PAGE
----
Though there is little hard evidence, Robert Haig was said to have operated the earliest whisky distillery. It was certainly the earliest ever referenced for in 1655 he was scorned by church elders for using his still on the Sabbath and was summoned to appear before the Kirk Session. In 1824, one of his descendents, John Haig, built the Cameron Bridge distillery in Windygates in the Lowlands. It was one of the first distilleries to produce grain whisky. The Haig Gold blend was released around this time. John’s cousin, Robert Stein built the first continuous still. In 1877, Cameron Bridge merged with five whisky companies, forming Distillers Company Ltd. John Haig was one of the directors. In 1919, John Haig & Co was purchased by Distillers Company Ltd. During the early 1990s there was a substantial refurbishment and in 2000 the distillery reopened after £9 million of renovations. Cameron Bridge is, today, a decidedly colossal distillery with a capacity of over thirty million litres annually. A single grain whisky is released from the distillery and bottled as Cameron Brig. There have been both independent releases as well as the official bottling. Today, Cameron Bridge is set for gin production following the closure of Gordon’s gin distillery in Essex. The Haig brand lives on today with the Dimple range of blended whiskies. Remember the motto, ‘don’t be vague, ask for Haig!’.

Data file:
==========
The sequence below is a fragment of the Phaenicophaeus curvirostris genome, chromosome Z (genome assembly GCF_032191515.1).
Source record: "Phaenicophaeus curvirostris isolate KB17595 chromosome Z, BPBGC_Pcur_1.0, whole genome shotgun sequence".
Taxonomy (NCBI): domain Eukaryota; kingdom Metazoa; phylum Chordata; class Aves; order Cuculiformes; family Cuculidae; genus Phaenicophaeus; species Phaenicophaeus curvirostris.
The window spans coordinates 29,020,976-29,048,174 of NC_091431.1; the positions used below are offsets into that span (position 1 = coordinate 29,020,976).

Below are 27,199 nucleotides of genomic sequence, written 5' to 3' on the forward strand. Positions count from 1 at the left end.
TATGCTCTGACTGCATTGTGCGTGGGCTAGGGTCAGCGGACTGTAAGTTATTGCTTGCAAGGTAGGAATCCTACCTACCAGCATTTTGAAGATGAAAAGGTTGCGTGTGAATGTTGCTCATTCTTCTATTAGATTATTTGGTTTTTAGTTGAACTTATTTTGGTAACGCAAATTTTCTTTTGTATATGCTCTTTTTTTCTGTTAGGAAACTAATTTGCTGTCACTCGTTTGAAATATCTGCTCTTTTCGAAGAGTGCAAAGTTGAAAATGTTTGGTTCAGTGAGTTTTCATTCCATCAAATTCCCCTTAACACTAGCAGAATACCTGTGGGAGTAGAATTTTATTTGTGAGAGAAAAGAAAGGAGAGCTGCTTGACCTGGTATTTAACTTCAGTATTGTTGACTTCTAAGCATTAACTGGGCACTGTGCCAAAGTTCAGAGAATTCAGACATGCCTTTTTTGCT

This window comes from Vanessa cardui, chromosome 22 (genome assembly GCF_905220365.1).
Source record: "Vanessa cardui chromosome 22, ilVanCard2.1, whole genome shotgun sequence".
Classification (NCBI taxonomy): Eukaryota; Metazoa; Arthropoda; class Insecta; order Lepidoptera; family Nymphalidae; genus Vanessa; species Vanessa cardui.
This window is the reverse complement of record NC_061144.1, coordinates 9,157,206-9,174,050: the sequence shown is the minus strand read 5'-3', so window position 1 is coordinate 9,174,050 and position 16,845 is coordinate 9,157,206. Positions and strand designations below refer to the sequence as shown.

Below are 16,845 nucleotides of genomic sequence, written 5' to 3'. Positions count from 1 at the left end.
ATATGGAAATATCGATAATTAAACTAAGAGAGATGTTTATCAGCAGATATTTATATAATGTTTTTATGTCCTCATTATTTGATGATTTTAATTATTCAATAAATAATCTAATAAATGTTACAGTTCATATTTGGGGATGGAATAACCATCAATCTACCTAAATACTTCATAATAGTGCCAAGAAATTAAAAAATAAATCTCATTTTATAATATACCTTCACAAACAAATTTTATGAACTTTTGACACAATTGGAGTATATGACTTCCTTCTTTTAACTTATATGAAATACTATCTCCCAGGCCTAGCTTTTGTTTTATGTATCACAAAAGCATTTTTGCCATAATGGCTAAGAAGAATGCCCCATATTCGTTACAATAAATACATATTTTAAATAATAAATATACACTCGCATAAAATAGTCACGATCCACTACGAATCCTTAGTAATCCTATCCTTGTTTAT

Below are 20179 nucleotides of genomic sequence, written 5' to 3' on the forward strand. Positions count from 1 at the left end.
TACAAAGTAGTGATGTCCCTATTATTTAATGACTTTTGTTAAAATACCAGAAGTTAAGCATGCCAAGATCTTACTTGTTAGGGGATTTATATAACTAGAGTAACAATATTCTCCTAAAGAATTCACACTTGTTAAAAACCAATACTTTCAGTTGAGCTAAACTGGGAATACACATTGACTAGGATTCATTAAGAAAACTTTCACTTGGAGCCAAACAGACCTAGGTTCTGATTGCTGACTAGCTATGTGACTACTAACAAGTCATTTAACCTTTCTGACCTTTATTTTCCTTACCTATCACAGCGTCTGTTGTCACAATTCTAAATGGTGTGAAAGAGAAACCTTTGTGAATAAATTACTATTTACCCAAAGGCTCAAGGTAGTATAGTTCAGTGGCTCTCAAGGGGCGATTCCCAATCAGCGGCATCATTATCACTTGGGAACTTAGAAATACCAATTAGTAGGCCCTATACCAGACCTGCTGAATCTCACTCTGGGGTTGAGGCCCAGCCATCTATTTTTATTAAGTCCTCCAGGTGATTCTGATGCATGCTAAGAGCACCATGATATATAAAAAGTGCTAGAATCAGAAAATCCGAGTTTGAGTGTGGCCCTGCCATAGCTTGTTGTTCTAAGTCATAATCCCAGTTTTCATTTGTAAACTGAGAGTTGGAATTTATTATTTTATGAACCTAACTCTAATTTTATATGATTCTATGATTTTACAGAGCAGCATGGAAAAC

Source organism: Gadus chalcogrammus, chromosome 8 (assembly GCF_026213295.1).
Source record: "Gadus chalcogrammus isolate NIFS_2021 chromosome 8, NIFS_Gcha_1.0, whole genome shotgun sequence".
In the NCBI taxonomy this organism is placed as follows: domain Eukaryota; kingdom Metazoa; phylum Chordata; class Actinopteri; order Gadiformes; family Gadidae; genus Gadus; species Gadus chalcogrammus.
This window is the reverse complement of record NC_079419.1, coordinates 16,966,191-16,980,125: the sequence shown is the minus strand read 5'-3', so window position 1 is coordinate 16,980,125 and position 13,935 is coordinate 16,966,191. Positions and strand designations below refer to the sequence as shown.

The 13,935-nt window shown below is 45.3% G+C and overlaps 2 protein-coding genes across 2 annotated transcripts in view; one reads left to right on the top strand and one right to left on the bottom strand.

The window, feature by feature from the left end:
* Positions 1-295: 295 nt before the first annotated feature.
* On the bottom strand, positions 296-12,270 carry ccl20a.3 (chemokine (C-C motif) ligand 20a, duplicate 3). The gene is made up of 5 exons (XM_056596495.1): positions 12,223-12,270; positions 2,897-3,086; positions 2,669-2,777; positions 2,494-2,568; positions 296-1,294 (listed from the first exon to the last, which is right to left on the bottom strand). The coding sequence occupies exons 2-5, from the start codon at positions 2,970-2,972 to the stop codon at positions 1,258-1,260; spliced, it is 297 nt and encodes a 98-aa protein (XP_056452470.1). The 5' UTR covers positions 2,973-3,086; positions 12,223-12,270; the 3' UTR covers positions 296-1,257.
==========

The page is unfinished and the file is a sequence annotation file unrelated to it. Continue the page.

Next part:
Haig House, Albany Street, Edinburgh